Treatments in Mexico are experimental and are very costly as it’s all out of pocket. There was not only the cost of the treatments themselves, which were in the tens of thousands of dollars but there were travel expenses and lodging expenses. We cried out for help to anyone who would listen to our plea. Among those who came to our rescue were my Navy family.  People I knew decades ago surfaced to stand by us. They donated money – so much money – and made treatment in Mexico for my son possible. We had hope again and for a short while, could breath a little easier. We traveled back and forth to Mexico nearly ten times for treatment from June 2017 through January 2018. By all accounts Andrew should have died in Feb 2017 – at least that’s what the experts told us.

Tragically, our son lost his battle on February 2, 2018. For the rest of my life, I will never forget that day. It changed me, and I know that it will continue to change me. In the days following his death, I saw for the first time with such clarity how those bonds that I had formed so many years earlier would show their true form. Those friends I had made – my sisters – came to my rescue and showed so much love and compassion for my family.  In my days of crying and misery, I received an email from one of my Mother B sisters with a link to a YouTube video. I activated the link and saw these amazing women that I have the great privilege of calling my friends on the video. Each one told me that they were there for me and they were praying and thinking of my family. After each message were pictures of our time together with so many smiles and memories. I cried as I watched this beautiful tribute that my friends – my sisters – had made for me.

The next day my daughter received a package in the mail – it was a craft box. The note in the box was from these same amazing women. It told my daughter that her mommy’s friends were thinking of her, that they knew that she was going through difficult times as well and that every month from that month forward for a year, she would receive another craft box so that she and I would have something to do together. These amazing women – they loved and cared for my daughter, too. At this point more crying ensued. Not even two hours later, my husband brought in the mail. I opened a card and inside it was a condolence card that was hand signed by each of these ladies. These ladies who spanned the United States – all of them in different places and time zones –  had managed to mail a card around so that they could all write in it, sign it, and send it to me. As if that wasn’t enough, they raised money to go towards a foundation that we set up in Andrew’s name. The day for Andrew’s funeral came, and as I stood in that horrible receiving line that no mommy should have to stand in – I looked up and was embraced by another Mother B sister who had flown across the country to be there for me, simply offering a hug. To know that there are people out there who care for you in this way is humbling beyond words.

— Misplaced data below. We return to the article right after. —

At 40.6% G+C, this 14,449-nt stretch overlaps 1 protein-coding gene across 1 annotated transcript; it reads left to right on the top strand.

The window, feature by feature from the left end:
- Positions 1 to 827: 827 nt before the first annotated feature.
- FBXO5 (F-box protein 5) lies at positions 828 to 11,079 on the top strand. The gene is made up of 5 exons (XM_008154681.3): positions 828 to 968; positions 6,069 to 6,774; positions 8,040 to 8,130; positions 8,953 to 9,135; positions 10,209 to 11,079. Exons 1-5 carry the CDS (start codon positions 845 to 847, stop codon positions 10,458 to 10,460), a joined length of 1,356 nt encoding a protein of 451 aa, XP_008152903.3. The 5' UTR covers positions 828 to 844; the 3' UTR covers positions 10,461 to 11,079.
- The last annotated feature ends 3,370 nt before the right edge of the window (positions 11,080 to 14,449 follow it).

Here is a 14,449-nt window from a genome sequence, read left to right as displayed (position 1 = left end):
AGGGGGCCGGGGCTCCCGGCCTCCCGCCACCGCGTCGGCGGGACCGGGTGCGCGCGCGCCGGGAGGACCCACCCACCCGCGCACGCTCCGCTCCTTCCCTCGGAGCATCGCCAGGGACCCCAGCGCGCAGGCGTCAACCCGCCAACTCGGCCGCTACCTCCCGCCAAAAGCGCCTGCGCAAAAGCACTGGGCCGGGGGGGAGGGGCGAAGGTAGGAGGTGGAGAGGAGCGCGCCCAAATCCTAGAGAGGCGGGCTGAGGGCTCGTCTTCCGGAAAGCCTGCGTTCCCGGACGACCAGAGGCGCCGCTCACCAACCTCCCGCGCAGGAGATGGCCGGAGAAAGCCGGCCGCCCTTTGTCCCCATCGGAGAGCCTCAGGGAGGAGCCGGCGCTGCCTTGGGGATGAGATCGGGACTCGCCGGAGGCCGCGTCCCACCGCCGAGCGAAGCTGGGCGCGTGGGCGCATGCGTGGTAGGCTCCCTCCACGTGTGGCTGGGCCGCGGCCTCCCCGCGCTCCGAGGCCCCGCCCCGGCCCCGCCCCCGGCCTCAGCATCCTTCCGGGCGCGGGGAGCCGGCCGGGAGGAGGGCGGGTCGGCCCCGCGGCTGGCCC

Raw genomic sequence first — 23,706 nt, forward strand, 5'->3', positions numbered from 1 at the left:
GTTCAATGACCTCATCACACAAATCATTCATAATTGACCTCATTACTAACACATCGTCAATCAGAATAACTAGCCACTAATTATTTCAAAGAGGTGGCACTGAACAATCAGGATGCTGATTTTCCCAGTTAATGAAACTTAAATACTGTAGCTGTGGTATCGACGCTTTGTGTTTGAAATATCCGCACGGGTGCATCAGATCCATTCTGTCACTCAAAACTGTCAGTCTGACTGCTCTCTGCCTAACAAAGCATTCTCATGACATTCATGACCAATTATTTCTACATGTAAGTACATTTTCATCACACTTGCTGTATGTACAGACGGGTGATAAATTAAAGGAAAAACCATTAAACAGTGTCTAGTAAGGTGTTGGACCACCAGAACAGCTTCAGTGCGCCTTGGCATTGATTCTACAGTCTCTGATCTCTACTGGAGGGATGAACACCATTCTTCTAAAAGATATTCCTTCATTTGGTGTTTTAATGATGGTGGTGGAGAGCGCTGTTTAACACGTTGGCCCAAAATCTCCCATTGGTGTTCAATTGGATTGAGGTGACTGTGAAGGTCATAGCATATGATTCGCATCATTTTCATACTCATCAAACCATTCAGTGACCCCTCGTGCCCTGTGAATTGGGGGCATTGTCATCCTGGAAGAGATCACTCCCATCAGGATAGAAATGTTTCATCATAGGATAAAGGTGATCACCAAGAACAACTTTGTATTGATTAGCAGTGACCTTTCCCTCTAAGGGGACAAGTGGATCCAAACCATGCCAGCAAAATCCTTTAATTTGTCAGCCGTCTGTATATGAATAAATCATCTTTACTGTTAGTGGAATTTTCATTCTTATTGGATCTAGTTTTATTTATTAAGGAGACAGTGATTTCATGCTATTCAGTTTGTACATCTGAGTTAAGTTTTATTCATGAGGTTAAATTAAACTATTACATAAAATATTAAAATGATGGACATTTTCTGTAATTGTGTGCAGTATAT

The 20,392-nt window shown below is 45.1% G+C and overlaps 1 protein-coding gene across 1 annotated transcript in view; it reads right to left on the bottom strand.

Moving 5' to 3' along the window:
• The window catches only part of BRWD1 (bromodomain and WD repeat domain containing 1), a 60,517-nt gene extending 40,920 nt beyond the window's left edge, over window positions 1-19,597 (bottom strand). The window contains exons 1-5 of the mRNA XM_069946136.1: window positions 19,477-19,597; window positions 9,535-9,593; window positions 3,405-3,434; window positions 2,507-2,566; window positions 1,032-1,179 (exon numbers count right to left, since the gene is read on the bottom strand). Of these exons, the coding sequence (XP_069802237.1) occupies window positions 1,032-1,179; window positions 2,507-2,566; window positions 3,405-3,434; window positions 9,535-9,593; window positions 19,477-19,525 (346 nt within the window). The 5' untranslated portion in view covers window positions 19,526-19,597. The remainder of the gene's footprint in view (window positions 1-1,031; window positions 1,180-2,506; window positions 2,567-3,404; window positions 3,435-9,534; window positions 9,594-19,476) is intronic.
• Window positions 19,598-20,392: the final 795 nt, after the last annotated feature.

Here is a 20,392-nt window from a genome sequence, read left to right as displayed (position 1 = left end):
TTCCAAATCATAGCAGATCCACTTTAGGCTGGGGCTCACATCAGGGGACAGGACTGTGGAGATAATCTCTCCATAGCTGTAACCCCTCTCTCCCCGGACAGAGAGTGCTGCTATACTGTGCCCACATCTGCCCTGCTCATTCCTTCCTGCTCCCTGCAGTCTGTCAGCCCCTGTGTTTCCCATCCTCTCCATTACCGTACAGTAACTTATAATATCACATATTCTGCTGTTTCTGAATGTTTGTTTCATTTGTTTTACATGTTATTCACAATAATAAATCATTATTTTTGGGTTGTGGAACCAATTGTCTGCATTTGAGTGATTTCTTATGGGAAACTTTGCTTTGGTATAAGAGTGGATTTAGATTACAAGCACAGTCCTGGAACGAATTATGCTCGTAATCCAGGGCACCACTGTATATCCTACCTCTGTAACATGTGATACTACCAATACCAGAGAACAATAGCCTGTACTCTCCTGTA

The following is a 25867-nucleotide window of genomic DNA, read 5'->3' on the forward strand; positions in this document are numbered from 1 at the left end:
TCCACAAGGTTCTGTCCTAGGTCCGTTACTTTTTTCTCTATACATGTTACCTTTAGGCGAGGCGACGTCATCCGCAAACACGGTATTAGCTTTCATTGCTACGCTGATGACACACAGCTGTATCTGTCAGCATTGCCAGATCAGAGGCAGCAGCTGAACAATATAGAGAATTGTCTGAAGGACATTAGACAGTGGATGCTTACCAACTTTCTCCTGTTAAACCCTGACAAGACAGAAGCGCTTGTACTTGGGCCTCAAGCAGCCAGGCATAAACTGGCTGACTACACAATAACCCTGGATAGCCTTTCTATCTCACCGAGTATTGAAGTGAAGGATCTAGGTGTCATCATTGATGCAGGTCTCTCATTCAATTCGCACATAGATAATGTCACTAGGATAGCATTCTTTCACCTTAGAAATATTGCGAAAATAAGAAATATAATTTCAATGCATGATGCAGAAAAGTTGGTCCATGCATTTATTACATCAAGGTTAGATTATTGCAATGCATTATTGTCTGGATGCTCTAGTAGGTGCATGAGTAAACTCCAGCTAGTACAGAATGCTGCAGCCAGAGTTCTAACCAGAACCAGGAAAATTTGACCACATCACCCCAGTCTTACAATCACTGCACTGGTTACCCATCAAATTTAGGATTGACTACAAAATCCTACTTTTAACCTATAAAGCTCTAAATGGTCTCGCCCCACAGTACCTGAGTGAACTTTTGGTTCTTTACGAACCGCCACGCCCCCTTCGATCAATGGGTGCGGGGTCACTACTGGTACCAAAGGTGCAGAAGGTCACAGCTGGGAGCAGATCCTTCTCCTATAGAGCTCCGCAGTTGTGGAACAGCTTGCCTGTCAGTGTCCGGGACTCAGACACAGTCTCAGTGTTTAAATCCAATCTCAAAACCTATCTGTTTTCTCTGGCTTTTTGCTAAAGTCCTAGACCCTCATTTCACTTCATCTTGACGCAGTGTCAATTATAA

As I look back at that 18 year old that stood in that line on I-Day, I had no idea that the bonds that I would make over the course of my four years there would play such a role so many years later. To me, being a Sister of Mother B is more than just being part of some “club”.  It’s not just being an Alumni – it is knowing that even in one’s darkest hour, when all you can think of is your own pain and sorrow – you know there are ladies that love you and will be there to help lift you up when you no longer wish to stand. They are there to cheer you on and cry with you, to check on you and make sure you are alright enough to make it through another day. They are heroes to so many, including me. To all of you wonderful sisters – I love you all – thank you for being you.

Lee Anne and her family continue to support families sharing the devastation of DIPG (Diffuse Intrinsic Pontine Glioma) through the Andrew’s Army Foundation, which raises money to support scholarships for the siblings of victims of DIPG.  To donate to the foundation, please use PayPal at Andrews-Army@outlook.com. The foundation is in the process of obtaining 501(c)3 Non-profit status and is currently working on a website to help further raise awareness of DIPG and the foundations events.  Please continue to support and advocate for pediatric cancer research.